The government has recently published its Good Work Plan, which sets out the legal changes it will make to protect (mainly) vulnerable workers.
- A “day one” right for employees and workers to receive written details of their terms and rights of employment
- The right for casual staff and zero hours workers to request a stable contract from their employer
- Ignoring breaks of up to four weeks for the purposes of establishing a worker’s length of continuous service
- Streamlining the employment status tests so they are the same for employment and tax purposes
- Abolishing Swedish Derogation contracts
- Changing the reference period for calculating holiday pay from 12 to 52 weeks.
The problem with online employment judgments
A feature of the employment tribunal system, often overlooked by both sides, is the publication of tribunal judgments online. Since February 2017, Her Majesty’s Courts and Tribunal Service has published all tribunal judgments and written reasons via the online public Register.
A simple Google search of the surname of the claimant and the name of the respondent will bring up the relevant publication(s) and the decision and reasons for it are there for all to see.
The Employment Appeals Tribunal in Miss Y Ameyaw v Pricewaterhousecoopers Services Ltd has made it clear that the importance of “open justice” overrides the privacy concerns of those involved in the proceedings.
Number of employment tribunal claims increases again
The Ministry of Justice has published the employment tribunal quarterly statistics for the period July to September 2018. During this period the number of single claims issued increased by 13% compared to the same quarter of 2017.
Employment Tribunal fees were abolished on 26 July 2017 and, since then, there has been a significant increase in the numbers of claims submitted. As these figures include the month of July 2017 (when fees were still in place) we’ll have to wait for the next set of quarterly statistics to see if claims continue to rise year-on-year.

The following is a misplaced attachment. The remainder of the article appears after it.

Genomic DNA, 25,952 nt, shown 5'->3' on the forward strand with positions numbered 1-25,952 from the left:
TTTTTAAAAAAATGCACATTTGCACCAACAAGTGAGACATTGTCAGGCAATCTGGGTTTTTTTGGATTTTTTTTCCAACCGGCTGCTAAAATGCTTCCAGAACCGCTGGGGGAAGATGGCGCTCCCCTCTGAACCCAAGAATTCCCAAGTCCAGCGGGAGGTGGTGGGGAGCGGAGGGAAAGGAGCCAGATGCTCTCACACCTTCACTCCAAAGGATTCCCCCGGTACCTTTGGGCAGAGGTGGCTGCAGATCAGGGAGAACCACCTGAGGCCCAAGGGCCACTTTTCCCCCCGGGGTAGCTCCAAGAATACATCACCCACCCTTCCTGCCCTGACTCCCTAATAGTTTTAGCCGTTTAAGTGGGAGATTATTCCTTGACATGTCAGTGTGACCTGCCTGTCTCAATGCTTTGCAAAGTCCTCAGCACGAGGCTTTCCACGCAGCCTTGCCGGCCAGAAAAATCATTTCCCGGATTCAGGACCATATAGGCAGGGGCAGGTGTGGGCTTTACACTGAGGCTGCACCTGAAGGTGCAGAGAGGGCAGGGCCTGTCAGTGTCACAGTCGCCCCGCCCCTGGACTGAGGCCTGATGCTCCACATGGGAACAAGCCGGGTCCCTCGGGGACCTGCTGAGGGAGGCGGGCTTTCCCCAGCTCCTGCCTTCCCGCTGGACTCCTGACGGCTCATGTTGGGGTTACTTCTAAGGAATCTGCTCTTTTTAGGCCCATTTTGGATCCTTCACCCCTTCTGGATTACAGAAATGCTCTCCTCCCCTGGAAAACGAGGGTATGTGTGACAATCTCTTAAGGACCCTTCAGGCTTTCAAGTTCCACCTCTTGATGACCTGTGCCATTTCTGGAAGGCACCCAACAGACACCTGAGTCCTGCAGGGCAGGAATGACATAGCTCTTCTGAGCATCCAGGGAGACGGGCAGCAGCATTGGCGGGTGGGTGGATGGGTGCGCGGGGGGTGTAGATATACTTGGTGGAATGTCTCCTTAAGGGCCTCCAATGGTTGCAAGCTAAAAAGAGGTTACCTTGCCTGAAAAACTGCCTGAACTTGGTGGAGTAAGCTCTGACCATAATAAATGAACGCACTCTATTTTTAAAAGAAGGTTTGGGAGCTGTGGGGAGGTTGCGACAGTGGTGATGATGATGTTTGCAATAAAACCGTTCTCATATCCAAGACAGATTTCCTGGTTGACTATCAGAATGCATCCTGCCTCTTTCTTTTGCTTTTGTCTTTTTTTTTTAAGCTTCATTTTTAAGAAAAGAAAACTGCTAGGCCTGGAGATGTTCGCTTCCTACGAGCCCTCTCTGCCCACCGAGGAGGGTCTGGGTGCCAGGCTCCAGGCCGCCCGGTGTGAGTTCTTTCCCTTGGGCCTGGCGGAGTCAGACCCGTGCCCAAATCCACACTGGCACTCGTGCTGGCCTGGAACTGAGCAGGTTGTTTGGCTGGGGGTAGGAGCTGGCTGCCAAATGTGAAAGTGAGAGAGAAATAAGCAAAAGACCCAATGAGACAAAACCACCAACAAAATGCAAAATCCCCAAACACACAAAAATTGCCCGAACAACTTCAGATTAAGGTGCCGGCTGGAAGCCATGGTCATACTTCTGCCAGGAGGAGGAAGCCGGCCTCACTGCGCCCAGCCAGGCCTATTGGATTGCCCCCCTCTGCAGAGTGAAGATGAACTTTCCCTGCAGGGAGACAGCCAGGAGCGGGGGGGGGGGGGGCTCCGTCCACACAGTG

Government responds to Women and Equalities Select Committee report on sexual harassment in the workplace
The government has announced 12 broad action points in response to the Women and Equalities Select Committee’s report on sexual harassment in the workplace.
- Introducing a statutory Code of Practice on sexual harassment that employers must follow
- Consulting on how to protect staff from third party harassment where the employer knows staff are at risk
- Extending protection against harassment to volunteers and interns
- Working with Acas, the EHRC and employers to raise awareness of appropriate workplace behaviours and individual rights
- Considering regulating the use of non-disclosure agreements to prevent abuse.
There are no firm timescales for any of the announced measures and further consultations will take place.
Only one in five organisations has a plan to fix their gender pay gap
A report published by the Equality and Human Rights Commission (EHRC), Closing the Gender Pay Gap, has revealed significant shortcomings of the gender pay gap reporting regime. Analysing 440 gender pay gap reports from a variety of sectors, the EHRC found that only around 20% of employers had produced an identifiable action plan in their gender pay gap report that was time-bound and included target-driven activities. The report provides guidance to help organisations reduce the gap and set measurable targets.
New guide from Information Commissioner’s Office (ICO) on Data Protection
The Information Commissioner’s Office has published a Guide to Data Protection which covers the Data Protection Act 2018 and the General Data Protection Regulation. It is split into five main sections:
- Introduction to data protection
- Guide to GDPR
- Guide to Law Enforcement processing
- Guide to Intelligence Services processing
- Key data protection themes.